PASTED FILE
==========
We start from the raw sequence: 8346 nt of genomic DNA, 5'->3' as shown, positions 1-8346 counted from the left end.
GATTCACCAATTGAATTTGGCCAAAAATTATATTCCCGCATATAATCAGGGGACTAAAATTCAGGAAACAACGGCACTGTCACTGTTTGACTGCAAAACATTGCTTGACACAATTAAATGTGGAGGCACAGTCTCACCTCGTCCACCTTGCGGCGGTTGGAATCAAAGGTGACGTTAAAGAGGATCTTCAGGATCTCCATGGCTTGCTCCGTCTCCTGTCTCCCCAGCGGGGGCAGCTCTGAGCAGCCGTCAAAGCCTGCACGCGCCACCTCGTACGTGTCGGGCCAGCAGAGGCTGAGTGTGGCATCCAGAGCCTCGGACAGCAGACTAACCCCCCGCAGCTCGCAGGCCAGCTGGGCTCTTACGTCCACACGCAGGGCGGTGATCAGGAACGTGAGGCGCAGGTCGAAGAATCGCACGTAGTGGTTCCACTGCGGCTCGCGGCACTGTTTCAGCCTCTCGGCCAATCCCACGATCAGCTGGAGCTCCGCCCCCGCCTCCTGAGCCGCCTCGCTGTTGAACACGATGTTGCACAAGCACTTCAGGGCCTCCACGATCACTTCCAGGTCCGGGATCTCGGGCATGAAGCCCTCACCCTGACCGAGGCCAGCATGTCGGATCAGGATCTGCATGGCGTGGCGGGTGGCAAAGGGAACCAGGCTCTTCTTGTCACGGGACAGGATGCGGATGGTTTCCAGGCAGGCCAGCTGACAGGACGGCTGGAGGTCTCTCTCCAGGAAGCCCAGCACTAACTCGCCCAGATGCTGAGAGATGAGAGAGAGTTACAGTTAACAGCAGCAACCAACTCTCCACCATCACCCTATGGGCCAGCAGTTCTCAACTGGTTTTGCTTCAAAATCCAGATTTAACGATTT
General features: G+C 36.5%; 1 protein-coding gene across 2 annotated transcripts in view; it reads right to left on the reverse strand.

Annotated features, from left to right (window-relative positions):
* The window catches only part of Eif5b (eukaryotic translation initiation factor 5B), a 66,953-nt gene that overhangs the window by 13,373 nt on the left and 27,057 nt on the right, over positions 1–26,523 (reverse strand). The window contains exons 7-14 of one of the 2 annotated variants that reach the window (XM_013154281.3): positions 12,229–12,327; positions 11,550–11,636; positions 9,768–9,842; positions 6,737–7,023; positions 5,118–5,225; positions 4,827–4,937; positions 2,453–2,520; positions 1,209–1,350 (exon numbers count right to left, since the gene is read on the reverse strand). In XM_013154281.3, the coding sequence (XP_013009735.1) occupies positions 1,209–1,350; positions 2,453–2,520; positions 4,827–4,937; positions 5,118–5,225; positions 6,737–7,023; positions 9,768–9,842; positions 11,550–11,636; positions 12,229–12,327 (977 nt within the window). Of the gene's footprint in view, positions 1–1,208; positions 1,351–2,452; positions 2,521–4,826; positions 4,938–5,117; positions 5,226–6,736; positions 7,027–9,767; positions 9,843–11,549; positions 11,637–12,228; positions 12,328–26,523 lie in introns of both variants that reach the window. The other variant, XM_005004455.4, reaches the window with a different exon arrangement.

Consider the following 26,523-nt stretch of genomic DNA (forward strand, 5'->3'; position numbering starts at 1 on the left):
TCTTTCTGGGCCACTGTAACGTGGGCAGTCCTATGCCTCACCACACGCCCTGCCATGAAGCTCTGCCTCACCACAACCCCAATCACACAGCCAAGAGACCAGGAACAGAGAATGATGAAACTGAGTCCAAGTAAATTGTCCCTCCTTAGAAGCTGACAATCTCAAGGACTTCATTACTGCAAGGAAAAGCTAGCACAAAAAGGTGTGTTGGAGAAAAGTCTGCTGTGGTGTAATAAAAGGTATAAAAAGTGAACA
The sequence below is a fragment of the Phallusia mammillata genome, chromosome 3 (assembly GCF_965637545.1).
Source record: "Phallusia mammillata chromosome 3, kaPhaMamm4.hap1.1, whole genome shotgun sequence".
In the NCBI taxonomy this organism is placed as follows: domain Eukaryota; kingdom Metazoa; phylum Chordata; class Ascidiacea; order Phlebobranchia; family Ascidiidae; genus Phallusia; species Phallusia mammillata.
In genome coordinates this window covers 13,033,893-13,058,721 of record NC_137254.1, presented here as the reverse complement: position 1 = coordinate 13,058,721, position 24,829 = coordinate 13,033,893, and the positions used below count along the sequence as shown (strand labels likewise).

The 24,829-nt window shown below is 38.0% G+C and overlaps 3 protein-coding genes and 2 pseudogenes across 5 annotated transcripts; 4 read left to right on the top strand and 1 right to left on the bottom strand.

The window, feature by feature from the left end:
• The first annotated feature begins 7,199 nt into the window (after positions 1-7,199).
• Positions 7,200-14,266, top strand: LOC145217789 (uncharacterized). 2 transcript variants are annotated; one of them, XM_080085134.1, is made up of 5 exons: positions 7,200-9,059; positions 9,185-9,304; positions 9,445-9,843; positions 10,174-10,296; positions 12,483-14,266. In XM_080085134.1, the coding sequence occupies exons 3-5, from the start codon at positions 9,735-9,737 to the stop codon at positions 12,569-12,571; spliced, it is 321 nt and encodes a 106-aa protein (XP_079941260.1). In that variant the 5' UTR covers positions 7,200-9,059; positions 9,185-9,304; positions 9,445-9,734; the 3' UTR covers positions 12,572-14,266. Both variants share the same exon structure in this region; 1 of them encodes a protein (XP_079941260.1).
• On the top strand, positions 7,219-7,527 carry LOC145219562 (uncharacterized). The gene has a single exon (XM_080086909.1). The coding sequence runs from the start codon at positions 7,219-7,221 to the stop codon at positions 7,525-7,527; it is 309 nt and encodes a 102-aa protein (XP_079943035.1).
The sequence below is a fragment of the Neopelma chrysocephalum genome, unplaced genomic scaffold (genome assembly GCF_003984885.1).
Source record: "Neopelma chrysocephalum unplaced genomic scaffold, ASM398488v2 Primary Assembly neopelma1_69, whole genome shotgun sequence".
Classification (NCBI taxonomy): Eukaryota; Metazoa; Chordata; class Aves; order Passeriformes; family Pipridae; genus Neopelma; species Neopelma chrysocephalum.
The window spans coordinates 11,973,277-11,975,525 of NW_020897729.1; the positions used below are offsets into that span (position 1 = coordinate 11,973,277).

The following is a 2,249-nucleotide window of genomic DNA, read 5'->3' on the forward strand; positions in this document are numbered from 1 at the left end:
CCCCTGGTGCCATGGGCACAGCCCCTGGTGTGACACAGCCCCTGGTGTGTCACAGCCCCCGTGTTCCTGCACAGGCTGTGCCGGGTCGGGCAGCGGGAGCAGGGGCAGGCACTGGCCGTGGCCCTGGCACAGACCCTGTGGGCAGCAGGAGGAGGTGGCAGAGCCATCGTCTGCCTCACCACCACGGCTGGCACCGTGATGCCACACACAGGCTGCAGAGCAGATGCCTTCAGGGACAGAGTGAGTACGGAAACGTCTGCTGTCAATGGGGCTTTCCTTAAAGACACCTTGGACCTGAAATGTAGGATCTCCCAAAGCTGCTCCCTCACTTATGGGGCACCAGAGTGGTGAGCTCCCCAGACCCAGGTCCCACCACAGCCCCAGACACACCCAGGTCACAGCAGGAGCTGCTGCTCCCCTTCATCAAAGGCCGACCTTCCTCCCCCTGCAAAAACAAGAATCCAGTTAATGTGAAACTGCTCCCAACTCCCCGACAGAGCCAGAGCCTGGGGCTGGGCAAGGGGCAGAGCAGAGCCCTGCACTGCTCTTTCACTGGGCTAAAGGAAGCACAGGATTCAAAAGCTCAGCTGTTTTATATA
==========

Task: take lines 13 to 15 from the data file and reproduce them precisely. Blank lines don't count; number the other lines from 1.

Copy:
The window, feature by feature from the left end:
• The first annotated feature begins 7,199 nt into the window (after positions 1-7,199).
• Positions 7,200-14,266, top strand: LOC145217789 (uncharacterized). 2 transcript variants are annotated; one of them, XM_080085134.1, is made up of 5 exons: positions 7,200-9,059; positions 9,185-9,304; positions 9,445-9,843; positions 10,174-10,296; positions 12,483-14,266. In XM_080085134.1, the coding sequence occupies exons 3-5, from the start codon at positions 9,735-9,737 to the stop codon at positions 12,569-12,571; spliced, it is 321 nt and encodes a 106-aa protein (XP_079941260.1). In that variant the 5' UTR covers positions 7,200-9,059; positions 9,185-9,304; positions 9,445-9,734; the 3' UTR covers positions 12,572-14,266. Both variants share the same exon structure in this region; 1 of them encodes a protein (XP_079941260.1).